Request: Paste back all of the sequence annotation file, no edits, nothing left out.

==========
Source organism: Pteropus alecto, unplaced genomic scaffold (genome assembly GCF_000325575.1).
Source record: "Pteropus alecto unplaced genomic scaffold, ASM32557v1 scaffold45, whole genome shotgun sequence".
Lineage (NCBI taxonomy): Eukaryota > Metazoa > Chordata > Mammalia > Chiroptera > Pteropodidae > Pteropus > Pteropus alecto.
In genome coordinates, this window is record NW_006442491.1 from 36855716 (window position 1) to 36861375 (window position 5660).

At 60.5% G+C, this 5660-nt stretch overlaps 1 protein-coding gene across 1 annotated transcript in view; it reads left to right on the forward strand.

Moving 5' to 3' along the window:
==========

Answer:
Source organism: Pteropus alecto, unplaced genomic scaffold (genome assembly GCF_000325575.1).
Source record: "Pteropus alecto unplaced genomic scaffold, ASM32557v1 scaffold45, whole genome shotgun sequence".
Lineage (NCBI taxonomy): Eukaryota > Metazoa > Chordata > Mammalia > Chiroptera > Pteropodidae > Pteropus > Pteropus alecto.
In genome coordinates, this window is record NW_006442491.1 from 36855716 (window position 1) to 36861375 (window position 5660).

At 60.5% G+C, this 5660-nt stretch overlaps 1 protein-coding gene across 1 annotated transcript in view; it reads left to right on the forward strand.

Moving 5' to 3' along the window: